Along with residents from Newtown Common, Sir George spent a large part of Wednesday in Committee Room 1 in the House of Lords, listening to the case of Bakewell Management v Brandwood.
This is the last stage of the legal campaign by residents to stop the new owner of Newtown Common charging them large sums of money for driving a few yards over the Common to their homes - a right they have enjoyed for decades.
Sir George amended the legislation three years ago, and charges are now "capped" at 2% of the value of the house. The Government defeated his amendment to reduce payments to zero.
The residents are now challenging the original decision - Hanning v Topdeck - which opened up the loophole now being used by common owners to hold residents to ransome. In that case, the Court found that the right to use roads over commons - the right of prescription - was not valid if a criminal act was being committed. And, since 1928, it has been a criminal act to drive a car on a common without the owner of the commons consent.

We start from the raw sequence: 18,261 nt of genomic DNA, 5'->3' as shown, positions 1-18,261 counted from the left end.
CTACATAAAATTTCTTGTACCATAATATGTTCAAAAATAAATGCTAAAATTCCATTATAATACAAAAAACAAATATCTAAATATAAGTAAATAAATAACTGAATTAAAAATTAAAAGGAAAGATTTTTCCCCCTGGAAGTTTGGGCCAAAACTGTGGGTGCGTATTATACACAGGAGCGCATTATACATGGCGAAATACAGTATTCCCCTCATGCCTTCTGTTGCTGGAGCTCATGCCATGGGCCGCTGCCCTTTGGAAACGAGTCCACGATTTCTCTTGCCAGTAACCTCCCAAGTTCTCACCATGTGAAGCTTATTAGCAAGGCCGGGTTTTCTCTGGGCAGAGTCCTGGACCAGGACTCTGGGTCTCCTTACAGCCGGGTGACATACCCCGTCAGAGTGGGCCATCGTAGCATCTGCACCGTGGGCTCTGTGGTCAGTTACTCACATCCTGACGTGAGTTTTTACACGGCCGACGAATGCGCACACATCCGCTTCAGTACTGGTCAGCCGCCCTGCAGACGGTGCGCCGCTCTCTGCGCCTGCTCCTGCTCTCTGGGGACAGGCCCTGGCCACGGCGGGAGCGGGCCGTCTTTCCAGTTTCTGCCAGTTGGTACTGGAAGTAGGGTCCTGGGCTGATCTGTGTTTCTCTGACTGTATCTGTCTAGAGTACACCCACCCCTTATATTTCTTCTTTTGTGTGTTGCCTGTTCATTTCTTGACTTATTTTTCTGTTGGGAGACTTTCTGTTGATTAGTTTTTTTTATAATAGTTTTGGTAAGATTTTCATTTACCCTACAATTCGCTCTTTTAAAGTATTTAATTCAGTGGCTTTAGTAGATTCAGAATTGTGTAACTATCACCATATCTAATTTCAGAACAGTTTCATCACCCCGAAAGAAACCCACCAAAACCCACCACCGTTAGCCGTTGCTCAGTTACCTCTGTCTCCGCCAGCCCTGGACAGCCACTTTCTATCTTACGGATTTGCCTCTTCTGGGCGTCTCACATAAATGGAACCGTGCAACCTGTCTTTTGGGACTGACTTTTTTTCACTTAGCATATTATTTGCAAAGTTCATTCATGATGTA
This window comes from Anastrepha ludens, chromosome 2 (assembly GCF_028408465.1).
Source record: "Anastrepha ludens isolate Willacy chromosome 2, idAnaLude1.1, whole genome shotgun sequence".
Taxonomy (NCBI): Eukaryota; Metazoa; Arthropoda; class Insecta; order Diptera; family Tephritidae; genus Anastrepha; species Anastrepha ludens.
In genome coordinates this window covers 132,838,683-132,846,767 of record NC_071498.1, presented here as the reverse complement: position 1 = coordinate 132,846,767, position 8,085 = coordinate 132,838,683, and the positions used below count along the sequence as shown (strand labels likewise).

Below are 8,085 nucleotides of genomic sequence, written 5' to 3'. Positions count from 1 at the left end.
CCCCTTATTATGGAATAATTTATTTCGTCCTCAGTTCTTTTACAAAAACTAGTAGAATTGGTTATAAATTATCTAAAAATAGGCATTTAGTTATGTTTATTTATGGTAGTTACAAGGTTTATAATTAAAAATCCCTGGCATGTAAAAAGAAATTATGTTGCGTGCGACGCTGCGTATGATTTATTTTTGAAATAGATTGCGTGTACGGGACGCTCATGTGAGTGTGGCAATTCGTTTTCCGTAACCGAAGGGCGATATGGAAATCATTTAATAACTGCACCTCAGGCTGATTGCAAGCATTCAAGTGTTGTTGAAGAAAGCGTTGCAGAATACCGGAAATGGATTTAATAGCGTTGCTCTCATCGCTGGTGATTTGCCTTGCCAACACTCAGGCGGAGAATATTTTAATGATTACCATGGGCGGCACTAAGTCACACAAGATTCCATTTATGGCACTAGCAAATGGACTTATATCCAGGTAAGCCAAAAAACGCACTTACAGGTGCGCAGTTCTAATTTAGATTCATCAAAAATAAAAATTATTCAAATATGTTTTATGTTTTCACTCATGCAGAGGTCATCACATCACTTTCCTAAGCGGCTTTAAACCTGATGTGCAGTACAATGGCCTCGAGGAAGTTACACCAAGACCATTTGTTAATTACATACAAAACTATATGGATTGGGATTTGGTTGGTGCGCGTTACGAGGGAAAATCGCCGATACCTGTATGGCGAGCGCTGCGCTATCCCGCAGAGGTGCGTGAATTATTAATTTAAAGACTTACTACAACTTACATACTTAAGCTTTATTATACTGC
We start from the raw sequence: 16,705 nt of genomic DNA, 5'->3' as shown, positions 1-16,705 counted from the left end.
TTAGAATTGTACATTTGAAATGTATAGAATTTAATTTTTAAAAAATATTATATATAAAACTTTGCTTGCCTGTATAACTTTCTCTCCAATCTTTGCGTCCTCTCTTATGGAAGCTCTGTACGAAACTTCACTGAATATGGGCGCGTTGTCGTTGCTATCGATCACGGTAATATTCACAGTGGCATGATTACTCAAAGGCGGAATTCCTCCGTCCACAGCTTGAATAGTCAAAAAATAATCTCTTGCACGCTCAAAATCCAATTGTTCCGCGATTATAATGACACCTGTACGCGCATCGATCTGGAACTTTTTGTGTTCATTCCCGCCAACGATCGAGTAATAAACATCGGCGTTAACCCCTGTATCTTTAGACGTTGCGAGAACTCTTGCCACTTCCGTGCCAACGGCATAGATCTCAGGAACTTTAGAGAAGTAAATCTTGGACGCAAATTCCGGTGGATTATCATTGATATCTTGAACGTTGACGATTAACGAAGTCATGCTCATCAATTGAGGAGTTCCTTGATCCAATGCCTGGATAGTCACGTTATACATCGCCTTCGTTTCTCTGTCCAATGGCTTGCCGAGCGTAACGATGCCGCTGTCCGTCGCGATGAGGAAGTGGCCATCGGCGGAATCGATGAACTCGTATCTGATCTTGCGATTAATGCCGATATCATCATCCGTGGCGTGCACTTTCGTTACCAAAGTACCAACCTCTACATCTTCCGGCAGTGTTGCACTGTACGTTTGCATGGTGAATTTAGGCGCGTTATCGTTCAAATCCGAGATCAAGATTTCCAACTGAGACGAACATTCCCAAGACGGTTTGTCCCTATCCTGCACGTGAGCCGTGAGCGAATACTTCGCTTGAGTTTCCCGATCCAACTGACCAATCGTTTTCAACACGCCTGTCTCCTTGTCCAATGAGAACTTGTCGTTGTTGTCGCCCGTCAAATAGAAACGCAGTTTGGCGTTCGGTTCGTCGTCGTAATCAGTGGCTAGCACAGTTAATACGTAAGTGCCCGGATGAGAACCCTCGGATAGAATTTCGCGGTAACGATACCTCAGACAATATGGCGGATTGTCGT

The original intention was to stop people on urban commons such as Clapham Common being at risk from cars as they walked and flew their kites. Until Hanning v Topdeck, common owners had not used this loophole as a revenue earner. People who bought houses and have done the searches through their solicitors were never told of this loophole.
"I am not a lawyer, and have no idea how the case is going in the Court of Appeal. The four Law Lords are clearly focussed on the issue. Obviously I hope they find in favour of my constituents. This is a feudal racket."
16 local residents met Sir George at Parliament, and sat through the case. Tim Kelleher, Chairman of the Residents, and Doug Ellis have been closely involved with the campaign, with Merton Vaslet doing valuable media work. The residents were joined by people from Peterstone in Wales, who are now facing the same problem.